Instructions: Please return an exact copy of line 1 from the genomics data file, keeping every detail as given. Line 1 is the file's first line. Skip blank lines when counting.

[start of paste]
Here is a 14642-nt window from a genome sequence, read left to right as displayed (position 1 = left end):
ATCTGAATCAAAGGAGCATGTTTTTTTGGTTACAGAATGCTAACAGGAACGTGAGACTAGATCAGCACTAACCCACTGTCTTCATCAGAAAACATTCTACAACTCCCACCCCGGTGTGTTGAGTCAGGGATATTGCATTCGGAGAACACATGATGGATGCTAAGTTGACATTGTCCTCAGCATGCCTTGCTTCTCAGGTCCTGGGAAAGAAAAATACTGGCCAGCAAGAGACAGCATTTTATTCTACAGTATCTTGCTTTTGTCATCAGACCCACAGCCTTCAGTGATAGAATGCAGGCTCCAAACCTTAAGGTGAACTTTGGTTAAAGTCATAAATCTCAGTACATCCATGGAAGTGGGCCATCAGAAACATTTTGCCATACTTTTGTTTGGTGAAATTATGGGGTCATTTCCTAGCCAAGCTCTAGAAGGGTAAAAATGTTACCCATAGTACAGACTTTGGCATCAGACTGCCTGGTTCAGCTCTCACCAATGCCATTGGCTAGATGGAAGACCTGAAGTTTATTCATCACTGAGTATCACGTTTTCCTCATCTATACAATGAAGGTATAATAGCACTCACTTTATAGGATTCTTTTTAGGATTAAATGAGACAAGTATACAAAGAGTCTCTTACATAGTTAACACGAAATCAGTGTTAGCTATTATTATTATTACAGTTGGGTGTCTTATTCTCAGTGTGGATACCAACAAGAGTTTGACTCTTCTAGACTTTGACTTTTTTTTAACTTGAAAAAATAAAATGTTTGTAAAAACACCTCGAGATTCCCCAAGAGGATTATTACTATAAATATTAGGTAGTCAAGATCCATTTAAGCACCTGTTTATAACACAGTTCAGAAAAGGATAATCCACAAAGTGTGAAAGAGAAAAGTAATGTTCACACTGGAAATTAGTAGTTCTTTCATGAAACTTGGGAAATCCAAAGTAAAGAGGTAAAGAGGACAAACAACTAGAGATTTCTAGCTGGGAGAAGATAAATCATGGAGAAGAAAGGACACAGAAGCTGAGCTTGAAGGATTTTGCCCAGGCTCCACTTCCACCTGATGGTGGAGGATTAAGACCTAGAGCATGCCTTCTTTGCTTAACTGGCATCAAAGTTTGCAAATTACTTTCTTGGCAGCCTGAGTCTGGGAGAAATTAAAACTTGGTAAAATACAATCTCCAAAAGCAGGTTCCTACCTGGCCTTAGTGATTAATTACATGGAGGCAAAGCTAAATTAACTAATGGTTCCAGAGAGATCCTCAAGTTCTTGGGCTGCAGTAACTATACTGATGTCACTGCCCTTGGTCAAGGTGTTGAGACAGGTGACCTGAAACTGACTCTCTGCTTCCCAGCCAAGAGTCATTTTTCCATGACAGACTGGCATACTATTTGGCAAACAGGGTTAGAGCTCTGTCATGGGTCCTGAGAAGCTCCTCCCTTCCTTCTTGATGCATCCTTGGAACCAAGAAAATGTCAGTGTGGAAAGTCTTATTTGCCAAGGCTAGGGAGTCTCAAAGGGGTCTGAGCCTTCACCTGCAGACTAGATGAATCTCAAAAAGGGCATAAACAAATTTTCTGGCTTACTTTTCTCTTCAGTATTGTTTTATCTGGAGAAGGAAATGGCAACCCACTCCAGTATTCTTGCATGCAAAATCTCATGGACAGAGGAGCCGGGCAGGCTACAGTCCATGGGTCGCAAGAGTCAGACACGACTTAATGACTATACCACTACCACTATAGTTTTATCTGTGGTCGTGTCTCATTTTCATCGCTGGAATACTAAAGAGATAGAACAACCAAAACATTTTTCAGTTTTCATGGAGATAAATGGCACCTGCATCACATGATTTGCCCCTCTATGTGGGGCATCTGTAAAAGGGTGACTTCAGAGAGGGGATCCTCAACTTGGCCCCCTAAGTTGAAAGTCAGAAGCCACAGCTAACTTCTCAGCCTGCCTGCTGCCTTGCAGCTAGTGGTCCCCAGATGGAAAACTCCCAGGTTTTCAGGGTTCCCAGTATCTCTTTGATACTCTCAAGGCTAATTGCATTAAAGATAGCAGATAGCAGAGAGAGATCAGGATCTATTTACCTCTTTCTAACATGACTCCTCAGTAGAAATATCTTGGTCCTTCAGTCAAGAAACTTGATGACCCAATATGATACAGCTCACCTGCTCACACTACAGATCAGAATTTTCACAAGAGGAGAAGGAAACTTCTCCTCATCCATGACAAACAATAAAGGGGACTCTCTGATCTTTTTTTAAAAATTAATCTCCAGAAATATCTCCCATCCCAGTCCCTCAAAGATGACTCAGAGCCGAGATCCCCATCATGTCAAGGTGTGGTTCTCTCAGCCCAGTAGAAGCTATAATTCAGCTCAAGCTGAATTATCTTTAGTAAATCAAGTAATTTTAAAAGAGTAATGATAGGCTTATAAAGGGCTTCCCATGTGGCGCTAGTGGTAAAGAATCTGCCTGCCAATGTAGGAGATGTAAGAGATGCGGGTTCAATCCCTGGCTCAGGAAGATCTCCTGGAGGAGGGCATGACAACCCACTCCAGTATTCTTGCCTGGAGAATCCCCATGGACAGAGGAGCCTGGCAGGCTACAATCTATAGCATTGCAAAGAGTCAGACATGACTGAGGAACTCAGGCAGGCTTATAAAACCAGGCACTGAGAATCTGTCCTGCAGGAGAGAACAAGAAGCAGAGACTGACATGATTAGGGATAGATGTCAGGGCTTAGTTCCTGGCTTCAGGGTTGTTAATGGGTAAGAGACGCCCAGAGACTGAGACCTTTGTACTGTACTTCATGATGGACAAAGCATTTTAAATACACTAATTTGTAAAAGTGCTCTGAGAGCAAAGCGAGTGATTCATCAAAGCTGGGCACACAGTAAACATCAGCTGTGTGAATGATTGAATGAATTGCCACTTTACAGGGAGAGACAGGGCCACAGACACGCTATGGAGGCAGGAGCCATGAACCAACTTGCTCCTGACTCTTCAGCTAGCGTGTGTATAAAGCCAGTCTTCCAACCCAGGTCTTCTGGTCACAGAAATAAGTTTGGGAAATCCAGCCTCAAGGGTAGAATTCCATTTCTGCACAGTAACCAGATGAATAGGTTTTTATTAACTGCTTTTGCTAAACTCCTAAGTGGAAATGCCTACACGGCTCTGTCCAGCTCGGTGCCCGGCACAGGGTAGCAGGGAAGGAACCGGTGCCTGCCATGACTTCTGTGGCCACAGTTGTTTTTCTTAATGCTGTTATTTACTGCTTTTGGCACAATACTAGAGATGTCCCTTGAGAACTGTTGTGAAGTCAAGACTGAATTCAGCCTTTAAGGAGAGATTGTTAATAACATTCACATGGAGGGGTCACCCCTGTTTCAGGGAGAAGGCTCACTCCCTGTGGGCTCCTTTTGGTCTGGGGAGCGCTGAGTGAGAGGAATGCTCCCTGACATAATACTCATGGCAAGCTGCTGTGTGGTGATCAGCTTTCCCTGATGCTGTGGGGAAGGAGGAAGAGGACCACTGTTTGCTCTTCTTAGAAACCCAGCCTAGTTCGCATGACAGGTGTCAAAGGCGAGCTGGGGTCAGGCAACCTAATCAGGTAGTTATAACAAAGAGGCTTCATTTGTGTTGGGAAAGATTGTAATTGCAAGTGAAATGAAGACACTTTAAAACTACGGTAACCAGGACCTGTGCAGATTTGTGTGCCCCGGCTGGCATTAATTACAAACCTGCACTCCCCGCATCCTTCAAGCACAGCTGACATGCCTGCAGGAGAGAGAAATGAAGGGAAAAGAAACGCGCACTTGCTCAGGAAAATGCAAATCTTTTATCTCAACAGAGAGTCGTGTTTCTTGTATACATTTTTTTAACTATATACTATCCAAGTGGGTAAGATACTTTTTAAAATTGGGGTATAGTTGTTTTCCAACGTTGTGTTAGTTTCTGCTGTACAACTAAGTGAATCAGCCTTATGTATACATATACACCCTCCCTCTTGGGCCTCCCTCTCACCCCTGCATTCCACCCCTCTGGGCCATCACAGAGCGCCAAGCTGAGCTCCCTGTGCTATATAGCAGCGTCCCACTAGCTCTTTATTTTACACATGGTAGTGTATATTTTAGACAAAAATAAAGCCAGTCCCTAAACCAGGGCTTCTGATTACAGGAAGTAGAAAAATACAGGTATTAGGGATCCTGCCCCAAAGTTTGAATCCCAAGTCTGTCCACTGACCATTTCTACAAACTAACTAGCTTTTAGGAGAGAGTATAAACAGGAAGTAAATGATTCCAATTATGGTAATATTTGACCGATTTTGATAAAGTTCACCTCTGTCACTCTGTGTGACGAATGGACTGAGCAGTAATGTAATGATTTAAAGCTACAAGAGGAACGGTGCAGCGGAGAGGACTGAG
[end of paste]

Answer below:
Here is a 14642-nt window from a genome sequence, read left to right as displayed (position 1 = left end):